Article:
“He had such beautiful, expressive eyes
within which stirred a profound sadness,
so much like his mother’s.
She was a kind and dear woman. I treated her
for breast cancer. You see, her death
left a mark on him, a black mark.
The US Army psychologists came to the house
as soon as I left Austria
and they interviewed me thoroughly.
They asked me if he was a bed wetter or a
eunuch – did he love his “mommy” too much,
or too little?
Did he ever come to me and say that he had
walked within rooms of deathly red,
built of stone and iron
where the shadows cried out – in his night terrors?
I told them he painted bright and insipid canvases
and sent them to me in Austria to hang on my parlor walls.
The biggest one showed a rolling landscape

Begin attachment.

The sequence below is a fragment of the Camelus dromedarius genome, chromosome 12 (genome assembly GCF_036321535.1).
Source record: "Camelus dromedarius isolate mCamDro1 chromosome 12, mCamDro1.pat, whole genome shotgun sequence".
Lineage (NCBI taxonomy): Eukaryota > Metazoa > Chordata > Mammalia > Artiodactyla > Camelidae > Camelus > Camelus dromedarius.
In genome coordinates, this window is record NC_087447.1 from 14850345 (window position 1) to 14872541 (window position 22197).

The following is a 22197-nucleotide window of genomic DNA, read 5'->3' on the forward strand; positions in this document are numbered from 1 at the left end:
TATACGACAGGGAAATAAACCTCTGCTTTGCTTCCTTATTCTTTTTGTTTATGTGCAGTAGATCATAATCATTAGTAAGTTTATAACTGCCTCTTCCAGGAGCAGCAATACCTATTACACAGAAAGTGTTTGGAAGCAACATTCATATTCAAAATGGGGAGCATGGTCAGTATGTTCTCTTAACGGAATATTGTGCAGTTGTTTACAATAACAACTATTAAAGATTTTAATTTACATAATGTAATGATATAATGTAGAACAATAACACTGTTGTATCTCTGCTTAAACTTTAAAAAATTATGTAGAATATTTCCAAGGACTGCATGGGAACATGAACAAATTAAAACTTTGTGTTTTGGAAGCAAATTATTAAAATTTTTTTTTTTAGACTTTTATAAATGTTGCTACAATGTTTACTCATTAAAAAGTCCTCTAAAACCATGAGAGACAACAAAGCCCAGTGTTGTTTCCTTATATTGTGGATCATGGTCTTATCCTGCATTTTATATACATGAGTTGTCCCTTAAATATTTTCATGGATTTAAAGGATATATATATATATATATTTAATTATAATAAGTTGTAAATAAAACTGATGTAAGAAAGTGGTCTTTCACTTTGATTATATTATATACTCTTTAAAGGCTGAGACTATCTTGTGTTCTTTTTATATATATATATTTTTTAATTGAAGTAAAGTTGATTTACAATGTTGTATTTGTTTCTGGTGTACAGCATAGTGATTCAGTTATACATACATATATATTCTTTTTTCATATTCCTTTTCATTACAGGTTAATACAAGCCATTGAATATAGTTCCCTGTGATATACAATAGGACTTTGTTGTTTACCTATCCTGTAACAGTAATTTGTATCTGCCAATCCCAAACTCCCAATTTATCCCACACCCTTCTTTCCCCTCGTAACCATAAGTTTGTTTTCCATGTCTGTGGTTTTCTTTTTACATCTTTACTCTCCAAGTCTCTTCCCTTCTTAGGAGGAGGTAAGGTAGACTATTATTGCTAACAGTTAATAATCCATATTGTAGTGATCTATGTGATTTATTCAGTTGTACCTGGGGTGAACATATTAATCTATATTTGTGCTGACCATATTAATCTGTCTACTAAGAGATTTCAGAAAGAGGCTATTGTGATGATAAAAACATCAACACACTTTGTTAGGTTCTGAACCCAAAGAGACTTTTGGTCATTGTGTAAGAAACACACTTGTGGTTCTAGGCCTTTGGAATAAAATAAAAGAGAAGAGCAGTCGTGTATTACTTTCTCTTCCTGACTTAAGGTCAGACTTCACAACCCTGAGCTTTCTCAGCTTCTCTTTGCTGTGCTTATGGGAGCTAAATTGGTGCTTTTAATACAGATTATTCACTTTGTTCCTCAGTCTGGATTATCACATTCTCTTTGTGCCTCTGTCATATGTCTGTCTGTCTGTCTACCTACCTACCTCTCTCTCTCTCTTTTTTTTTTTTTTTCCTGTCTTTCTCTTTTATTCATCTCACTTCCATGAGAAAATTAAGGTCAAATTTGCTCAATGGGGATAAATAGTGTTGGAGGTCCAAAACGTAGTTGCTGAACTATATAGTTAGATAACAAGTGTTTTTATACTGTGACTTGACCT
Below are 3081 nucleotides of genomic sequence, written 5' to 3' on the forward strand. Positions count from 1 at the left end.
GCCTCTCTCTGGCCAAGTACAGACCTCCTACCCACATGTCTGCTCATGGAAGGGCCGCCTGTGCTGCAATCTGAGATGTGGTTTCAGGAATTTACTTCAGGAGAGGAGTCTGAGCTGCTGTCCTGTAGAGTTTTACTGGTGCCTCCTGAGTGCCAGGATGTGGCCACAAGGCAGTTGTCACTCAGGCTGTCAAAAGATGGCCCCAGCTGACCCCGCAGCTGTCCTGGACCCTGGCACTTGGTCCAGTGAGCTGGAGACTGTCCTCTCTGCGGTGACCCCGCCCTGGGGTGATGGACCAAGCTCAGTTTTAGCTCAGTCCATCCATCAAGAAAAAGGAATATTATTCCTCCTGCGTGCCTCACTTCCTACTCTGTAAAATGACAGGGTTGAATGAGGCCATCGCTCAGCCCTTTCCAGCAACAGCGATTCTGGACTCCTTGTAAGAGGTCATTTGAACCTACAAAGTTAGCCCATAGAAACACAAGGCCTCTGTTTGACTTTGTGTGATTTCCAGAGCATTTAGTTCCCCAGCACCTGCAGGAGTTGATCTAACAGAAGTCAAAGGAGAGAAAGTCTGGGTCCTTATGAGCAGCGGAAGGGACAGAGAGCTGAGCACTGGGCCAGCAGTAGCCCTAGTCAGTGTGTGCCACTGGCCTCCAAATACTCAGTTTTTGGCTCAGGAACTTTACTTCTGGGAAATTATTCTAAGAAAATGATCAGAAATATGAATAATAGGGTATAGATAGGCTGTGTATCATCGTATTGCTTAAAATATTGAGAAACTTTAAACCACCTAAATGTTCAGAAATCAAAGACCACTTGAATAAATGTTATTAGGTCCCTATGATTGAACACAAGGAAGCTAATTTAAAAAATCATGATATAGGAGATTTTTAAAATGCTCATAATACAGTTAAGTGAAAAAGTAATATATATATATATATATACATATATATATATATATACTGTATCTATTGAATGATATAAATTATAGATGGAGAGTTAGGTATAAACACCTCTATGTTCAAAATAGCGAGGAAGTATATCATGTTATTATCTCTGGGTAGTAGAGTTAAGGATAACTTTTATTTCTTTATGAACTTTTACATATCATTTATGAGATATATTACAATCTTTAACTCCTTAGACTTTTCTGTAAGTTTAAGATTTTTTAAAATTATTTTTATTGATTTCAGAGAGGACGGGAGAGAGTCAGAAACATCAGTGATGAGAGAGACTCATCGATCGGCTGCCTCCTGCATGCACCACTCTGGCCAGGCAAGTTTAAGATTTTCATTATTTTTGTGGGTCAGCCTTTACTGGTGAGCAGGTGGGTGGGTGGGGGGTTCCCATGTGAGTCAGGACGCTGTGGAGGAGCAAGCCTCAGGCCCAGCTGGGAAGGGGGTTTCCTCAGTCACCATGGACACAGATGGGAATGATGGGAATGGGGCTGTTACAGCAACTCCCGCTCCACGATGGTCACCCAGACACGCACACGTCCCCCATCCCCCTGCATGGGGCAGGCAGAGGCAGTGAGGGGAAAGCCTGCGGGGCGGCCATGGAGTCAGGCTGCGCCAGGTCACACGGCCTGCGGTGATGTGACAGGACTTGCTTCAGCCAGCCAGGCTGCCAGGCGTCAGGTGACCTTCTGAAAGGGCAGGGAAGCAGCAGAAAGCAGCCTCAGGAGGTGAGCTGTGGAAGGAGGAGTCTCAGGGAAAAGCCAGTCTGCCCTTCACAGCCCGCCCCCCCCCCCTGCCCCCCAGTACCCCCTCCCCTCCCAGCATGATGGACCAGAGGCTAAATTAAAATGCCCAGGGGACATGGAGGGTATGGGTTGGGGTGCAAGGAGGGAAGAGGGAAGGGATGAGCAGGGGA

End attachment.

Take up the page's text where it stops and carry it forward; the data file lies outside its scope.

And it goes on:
and the sun breaking through clouds
to illuminate the ruins of some schloss
he probably drew for a postcard one
afternoon in Vienna after the war.
He sent a letter with it:
‘Dr. Bloch, my edeljude, my friend –
do not be alarmed! The world is ending soon
and the time will come when the order you
have known, the comfort you dwell in
will become clamorous and dire.
You see, something is off, something is wrong
I don’t know what, but we don’t have long.
The archers point their arrows into the sun
and the foundations of the Earth shake with
every one of my heartbeats.
I am sick but not in any way a physician can heal.
I am a broken clock chiming the same hour
over and over until the clapper of the bell
cracks and time itself ends.
History now calls out to me, it is sending
messengers running like Mercury
forcing into my hands missives made of nettles
written in ink that burns my fingers
and pools around my ankles;
the letters are from God
and He will punish me for my transgressions
how terrible it will be. How terrible!’
It then said,
With warmest affection,